One provision in Chairman Max Baucus’s original Chairman’s Mark is a new tax on so-called “Cadillac” health insurance plans. The original Baucus mark calls for insurers to pay a 35% tax on plans that cost more than $8,000 for individuals and $21,000 for families. The logic here is that very expensive plans that require little or no out of pocket spending encourage overuse of health care services. The excise tax would also, of course, raise billions to help pay for the spending in the Baucus bill. The new tax would kick in in 2013 and the thresholds for plan costs would be pegged to the consumer price index, which grows significantly slower than medical spending inflation. Several senators on the committee, including Republican Olympia Snowe, have expressed concern that this excise tax would eventually encompass too many health insurance plans, affecting much of the middle class. So Baucus made a point of saying he realizes this needs to change:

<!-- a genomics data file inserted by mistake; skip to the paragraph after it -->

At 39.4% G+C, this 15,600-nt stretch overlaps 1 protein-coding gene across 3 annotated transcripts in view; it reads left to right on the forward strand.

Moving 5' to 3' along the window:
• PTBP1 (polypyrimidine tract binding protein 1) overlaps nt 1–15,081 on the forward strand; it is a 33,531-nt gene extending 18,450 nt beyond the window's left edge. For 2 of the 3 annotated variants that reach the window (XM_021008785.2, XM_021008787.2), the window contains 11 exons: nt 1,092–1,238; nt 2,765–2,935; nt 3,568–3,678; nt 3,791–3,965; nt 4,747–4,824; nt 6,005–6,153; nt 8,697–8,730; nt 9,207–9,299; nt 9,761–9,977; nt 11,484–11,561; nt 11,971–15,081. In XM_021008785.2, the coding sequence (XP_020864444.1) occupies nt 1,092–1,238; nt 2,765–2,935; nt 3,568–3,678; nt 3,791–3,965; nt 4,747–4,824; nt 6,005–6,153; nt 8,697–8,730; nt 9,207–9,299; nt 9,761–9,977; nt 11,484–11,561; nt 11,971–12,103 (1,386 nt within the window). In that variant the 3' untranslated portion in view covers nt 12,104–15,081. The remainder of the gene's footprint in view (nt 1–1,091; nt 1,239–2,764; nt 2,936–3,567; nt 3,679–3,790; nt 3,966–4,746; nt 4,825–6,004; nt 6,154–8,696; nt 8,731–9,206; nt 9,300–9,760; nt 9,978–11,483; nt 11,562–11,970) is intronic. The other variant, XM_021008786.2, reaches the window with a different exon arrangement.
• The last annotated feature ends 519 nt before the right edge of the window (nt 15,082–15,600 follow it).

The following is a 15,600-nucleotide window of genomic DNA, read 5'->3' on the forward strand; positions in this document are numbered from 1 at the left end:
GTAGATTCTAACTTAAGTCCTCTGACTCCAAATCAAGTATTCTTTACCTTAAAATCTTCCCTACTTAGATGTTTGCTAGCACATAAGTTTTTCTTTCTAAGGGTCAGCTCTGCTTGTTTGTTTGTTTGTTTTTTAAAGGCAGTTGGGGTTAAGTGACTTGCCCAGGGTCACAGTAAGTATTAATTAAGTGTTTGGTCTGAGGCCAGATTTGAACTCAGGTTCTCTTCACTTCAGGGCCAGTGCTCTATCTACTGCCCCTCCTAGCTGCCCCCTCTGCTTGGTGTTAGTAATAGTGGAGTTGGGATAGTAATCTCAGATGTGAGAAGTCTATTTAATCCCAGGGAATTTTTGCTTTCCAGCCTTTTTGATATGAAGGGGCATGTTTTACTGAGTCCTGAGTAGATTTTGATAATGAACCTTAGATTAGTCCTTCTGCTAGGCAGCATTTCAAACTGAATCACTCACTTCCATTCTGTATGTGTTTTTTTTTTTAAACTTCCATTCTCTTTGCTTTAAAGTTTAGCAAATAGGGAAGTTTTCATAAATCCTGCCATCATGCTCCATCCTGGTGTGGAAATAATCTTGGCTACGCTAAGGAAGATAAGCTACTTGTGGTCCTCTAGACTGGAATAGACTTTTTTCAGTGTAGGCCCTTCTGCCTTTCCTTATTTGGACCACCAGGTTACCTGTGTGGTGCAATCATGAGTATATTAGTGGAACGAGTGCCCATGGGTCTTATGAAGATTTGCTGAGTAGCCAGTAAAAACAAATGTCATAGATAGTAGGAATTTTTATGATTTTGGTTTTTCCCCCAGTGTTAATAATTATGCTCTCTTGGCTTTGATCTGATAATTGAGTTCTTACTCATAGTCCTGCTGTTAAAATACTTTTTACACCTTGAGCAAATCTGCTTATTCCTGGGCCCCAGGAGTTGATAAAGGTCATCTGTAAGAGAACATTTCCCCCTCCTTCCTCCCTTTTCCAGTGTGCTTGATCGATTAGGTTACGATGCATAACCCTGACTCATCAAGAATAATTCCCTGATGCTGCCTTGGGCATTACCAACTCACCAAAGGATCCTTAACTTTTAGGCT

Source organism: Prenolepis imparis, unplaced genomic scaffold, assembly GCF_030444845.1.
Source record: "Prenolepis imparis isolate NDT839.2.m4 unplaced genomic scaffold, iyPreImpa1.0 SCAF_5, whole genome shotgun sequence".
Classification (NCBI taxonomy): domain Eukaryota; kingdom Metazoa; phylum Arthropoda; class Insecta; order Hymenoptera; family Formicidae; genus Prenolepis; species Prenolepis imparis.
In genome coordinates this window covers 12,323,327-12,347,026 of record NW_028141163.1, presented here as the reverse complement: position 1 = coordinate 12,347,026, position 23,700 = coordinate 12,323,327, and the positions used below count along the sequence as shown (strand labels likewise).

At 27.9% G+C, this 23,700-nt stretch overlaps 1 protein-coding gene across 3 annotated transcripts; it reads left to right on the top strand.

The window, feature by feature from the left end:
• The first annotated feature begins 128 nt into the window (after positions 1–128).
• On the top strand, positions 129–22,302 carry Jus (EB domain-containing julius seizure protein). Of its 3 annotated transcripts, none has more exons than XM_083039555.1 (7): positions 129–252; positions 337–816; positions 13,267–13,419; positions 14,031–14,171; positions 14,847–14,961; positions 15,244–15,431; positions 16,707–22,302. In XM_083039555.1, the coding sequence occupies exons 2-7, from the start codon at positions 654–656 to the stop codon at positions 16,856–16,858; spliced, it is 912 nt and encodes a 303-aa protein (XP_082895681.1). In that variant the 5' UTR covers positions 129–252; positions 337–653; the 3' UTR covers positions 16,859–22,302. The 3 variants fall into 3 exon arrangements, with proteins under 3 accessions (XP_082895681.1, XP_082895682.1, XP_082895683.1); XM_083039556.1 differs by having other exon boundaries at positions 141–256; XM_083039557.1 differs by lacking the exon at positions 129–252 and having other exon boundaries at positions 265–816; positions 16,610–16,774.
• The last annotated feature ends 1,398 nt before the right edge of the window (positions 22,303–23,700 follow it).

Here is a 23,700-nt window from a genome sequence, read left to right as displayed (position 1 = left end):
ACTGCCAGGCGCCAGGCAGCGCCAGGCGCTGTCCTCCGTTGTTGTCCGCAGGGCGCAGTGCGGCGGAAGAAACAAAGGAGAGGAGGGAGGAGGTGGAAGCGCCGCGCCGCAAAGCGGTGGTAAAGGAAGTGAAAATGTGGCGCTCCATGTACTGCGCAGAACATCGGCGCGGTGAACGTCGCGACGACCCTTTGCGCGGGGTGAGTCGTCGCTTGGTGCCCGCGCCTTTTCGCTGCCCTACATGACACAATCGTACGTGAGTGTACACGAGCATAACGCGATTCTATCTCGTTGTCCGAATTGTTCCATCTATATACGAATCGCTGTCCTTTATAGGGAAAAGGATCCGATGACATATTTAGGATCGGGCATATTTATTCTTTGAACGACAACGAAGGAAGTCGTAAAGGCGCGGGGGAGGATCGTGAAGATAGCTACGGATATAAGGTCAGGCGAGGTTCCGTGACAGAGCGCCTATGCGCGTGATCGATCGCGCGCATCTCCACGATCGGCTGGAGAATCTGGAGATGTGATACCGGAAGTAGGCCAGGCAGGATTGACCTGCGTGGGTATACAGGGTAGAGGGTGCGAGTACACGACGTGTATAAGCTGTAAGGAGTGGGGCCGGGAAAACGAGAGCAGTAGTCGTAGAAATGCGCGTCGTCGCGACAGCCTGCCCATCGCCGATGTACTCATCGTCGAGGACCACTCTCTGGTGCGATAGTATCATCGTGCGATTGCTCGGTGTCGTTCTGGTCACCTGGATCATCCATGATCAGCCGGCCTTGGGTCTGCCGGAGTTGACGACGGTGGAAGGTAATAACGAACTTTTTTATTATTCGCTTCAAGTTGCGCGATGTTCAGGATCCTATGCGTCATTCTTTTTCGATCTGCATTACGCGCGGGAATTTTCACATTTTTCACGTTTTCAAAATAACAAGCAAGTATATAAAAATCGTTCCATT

In between opening statements, Baucus indicated he is open to adjusting the excise tax so it is instead pegged to the consumer price index “plus one.” This change is significant because it would mean fewer insurance plans would be taxed in the future.
A few other highlights so far:
- Democratic Senators Ron Wyden and Max Baucus were complimenting each other on their work and Wyden warned against getting into a “bouquet tossing contest.” But on a serious note, every senator to speak so far has begun by complimenting Baucus on the monumental effort he has put forth so far.
- Although more members are present now, at various points, as many as 10 chairs have been empty.
- Nancy Ann DeParle, President Obama’s lead health reform adviser, arrived shortly after the markup began. She sat in the front row.
- Democratic Senator John Kerry said he’s opposed to straight fees that would be paid by medical device makers under Baucus’s bill. Kerry said these fees would stifle innovation.
- Democratic Senator Kent Conrad advised his “progressive friends” to read T.R. Reid’s new book, “The Healing of America,” which outlines how effective health care works in other countries without a government-run system.